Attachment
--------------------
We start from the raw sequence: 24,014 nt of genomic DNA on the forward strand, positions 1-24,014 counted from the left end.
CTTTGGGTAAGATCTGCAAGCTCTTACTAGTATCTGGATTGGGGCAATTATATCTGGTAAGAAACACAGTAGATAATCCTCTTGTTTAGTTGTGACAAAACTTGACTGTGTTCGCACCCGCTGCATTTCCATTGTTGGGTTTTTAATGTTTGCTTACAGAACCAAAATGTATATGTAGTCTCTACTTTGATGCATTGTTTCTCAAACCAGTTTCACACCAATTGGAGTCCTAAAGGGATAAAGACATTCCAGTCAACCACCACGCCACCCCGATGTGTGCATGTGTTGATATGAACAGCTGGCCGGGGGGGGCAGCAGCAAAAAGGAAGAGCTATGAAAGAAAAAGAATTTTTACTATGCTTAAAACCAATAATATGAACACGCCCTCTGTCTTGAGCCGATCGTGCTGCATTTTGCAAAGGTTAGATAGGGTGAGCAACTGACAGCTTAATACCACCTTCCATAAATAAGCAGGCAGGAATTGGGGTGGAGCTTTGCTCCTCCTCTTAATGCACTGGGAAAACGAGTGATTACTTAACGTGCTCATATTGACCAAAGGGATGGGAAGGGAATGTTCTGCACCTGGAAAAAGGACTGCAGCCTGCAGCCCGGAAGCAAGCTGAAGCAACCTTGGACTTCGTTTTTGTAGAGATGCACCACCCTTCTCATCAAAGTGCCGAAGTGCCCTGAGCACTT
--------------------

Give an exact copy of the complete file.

We start from the raw sequence: 24,014 nt of genomic DNA on the forward strand, positions 1-24,014 counted from the left end.
CTTTGGGTAAGATCTGCAAGCTCTTACTAGTATCTGGATTGGGGCAATTATATCTGGTAAGAAACACAGTAGATAATCCTCTTGTTTAGTTGTGACAAAACTTGACTGTGTTCGCACCCGCTGCATTTCCATTGTTGGGTTTTTAATGTTTGCTTACAGAACCAAAATGTATATGTAGTCTCTACTTTGATGCATTGTTTCTCAAACCAGTTTCACACCAATTGGAGTCCTAAAGGGATAAAGACATTCCAGTCAACCACCACGCCACCCCGATGTGTGCATGTGTTGATATGAACAGCTGGCCGGGGGGGGCAGCAGCAAAAAGGAAGAGCTATGAAAGAAAAAGAATTTTTACTATGCTTAAAACCAATAATATGAACACGCCCTCTGTCTTGAGCCGATCGTGCTGCATTTTGCAAAGGTTAGATAGGGTGAGCAACTGACAGCTTAATACCACCTTCCATAAATAAGCAGGCAGGAATTGGGGTGGAGCTTTGCTCCTCCTCTTAATGCACTGGGAAAACGAGTGATTACTTAACGTGCTCATATTGACCAAAGGGATGGGAAGGGAATGTTCTGCACCTGGAAAAAGGACTGCAGCCTGCAGCCCGGAAGCAAGCTGAAGCAACCTTGGACTTCGTTTTTGTAGAGATGCACCACCCTTCTCATCAAAGTGCCGAAGTGCCCTGAGCACTT